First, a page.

It was quite easy to slip into the southern Spanish lifestyle. Breakfasts were a relaxed introduction to the day, the late lunches signalled that siesta was not long after and dinner was at a time when I’d be going to bed, in New Zealand. The days were warm with the temperature rising into lovable summer highs and I was quite happy to fade in and out of the heat. I’m not the winter kind of girl.
When it was there, the ‘levante’ winds licked at my hair and tossed the clothes horse over on the balcony. It was the cause of many ills, as locals tutted and cursed “… levante…” But it was also a blessing, keeping the majority of tourists away.
My intention was to stay for two weeks with my German cum Spanish host, her daughter and their rescue cats Kitty and Negrito. What I hadn’t accounted for was not only the warmth of the summer, but also of my new Espanol familia. So I ended up staying for six, with one of those spent house-sitting my host’s home and another staying with a young family across the lawn. I was supposed to go to Turkey to help another family, but when that fell through, my host kindly and gladly kept me on.
My first workaway placement was nothing short of perfect. I actually spent most of my days cooking new found vegetarian recipes, cleaning, napping, walking, writing, swimming in the pool, swimming at the beach, being licked by cats, talking, laughing out loud, trying out yoga, sunbathing and sipping on ‘tinto de verano’, my new favourite drink. It was my kind of bliss, my serenity.
Conil de la Frontera has now been sealed as my Spanish home away from home. Propped up on a hill that graduates toward the sea, it was a typical Andalucian village with white box-style homes. Meandering through the narrow streets there were details of cobalt trim and colourful flower pots with bright crimson and red impatiens fixed to the walls, leaning over window ledges, or bringing cheer to secret patio gardens that could be admired through the gates.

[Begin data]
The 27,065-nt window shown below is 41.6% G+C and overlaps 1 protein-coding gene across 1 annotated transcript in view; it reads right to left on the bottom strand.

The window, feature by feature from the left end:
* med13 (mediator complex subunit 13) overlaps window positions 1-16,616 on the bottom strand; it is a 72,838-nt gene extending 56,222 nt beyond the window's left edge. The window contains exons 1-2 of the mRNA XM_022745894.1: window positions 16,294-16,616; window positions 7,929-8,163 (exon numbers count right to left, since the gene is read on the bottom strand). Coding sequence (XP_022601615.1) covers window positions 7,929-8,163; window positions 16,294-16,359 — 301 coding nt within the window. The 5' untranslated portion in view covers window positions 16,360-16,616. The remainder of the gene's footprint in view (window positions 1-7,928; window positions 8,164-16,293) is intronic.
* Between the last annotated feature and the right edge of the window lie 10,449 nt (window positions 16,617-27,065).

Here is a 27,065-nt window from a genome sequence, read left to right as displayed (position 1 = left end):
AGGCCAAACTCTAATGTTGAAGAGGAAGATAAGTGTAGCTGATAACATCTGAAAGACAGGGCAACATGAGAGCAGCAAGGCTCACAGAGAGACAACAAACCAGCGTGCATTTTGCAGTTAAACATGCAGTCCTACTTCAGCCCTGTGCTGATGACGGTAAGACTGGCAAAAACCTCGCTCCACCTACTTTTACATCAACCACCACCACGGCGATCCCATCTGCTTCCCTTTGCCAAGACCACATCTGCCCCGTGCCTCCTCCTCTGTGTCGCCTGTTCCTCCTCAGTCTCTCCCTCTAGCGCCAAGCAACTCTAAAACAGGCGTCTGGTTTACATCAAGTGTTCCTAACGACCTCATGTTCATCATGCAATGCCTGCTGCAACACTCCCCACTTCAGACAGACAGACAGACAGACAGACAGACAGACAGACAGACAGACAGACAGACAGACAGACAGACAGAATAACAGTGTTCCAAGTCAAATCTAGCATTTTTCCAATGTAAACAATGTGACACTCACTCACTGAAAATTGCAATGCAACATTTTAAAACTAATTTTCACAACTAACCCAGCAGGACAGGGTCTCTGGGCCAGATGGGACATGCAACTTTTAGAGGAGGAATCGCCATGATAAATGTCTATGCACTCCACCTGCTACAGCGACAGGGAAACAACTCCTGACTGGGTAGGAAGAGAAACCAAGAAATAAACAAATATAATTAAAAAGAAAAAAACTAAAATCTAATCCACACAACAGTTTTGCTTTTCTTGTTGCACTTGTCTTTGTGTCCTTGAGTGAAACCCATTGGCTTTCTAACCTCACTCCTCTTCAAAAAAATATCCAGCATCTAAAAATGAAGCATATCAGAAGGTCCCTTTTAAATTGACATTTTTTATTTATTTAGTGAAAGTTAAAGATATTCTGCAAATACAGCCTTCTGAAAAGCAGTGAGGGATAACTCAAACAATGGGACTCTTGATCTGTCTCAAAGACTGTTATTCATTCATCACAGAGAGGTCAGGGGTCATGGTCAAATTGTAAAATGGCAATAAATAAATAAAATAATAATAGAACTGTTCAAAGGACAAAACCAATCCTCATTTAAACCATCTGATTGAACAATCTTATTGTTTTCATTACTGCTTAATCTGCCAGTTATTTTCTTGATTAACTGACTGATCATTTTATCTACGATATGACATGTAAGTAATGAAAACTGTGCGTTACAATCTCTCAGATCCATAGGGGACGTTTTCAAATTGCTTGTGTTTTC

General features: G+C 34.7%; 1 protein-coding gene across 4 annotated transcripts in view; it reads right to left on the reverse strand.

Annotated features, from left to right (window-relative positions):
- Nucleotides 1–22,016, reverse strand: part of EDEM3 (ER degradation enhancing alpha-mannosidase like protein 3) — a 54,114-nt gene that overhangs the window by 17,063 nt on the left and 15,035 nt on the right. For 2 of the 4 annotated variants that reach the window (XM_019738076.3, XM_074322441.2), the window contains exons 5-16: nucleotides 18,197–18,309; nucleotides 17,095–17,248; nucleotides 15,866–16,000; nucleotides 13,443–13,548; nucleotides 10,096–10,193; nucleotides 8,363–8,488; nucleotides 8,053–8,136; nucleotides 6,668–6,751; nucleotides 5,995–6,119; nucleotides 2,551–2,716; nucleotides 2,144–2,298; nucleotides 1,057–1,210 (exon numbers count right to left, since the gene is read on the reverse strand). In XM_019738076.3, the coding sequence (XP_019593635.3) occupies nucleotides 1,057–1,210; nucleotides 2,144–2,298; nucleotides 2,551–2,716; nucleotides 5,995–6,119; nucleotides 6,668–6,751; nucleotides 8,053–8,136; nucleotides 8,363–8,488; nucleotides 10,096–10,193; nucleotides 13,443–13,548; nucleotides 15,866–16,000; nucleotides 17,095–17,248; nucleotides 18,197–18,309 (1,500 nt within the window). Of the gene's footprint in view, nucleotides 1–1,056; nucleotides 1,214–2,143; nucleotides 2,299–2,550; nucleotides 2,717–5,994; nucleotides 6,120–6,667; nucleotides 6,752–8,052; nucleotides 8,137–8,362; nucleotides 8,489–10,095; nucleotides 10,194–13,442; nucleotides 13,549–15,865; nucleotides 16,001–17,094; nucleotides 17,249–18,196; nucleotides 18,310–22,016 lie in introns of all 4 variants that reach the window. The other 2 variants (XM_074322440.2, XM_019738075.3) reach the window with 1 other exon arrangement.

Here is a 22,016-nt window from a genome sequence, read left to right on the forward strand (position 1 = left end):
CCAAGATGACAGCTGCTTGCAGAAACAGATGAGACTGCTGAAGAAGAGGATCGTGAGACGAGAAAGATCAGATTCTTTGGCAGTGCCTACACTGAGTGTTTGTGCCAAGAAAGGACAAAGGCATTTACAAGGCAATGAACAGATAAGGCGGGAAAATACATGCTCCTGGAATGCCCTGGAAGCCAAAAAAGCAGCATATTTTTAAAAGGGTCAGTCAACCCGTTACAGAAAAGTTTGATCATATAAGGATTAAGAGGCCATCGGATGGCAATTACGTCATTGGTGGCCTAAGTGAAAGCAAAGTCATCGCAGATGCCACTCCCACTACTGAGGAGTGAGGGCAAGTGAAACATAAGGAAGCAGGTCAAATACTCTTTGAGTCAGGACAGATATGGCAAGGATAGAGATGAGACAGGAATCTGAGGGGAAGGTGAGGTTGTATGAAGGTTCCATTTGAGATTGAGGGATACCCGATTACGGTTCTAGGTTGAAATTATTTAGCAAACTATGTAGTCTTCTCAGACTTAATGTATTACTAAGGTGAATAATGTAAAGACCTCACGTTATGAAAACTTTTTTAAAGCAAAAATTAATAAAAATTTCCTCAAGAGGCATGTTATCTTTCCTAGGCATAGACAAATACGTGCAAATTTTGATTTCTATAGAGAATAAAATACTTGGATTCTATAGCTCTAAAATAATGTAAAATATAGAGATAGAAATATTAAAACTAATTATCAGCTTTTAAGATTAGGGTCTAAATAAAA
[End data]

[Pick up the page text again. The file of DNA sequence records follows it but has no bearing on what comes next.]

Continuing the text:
There were a few shops and restaurants weaved in and around town and summertime market stalls along the boulevard. I learnt that like Italy, there was a close down period for lunch. But being Spanish they were shut for siesta, often from 2 until sometime after 4. Among my favourites were Abrile’s artist studio, where I reclined under the bougainvillea and dreamt of residing there.
The English language was scarce but I didn’t mind, I’d signed up for gesture-filled dialogues. I spent a lot of the time listening to conversations, to help extend my vocabulary beyond cinco words. This was then tested at a fruiteria or Mercando. I smiled to myself when I saw a young kid in the street wearing a purple t-shirt with blanco text that read ‘I can’t wait to be 18.’ I wondered if he knew what he was wearing, or if his parents did.
At the beach, I spent some good times lying on my sarong; tanning, reading, observing, falling in and out of sleep. I learnt that it is in fact as warm and busy in the evening, as it is on a mid-summer’s day in NZ. At the beginning of June there were already caramel-coloured bodies; playing football, listening to music, swimming, strutting along the beach, topless tanning. I admired the self-confidence of all shapes and sizes parading along the shoreline, in their bikinis.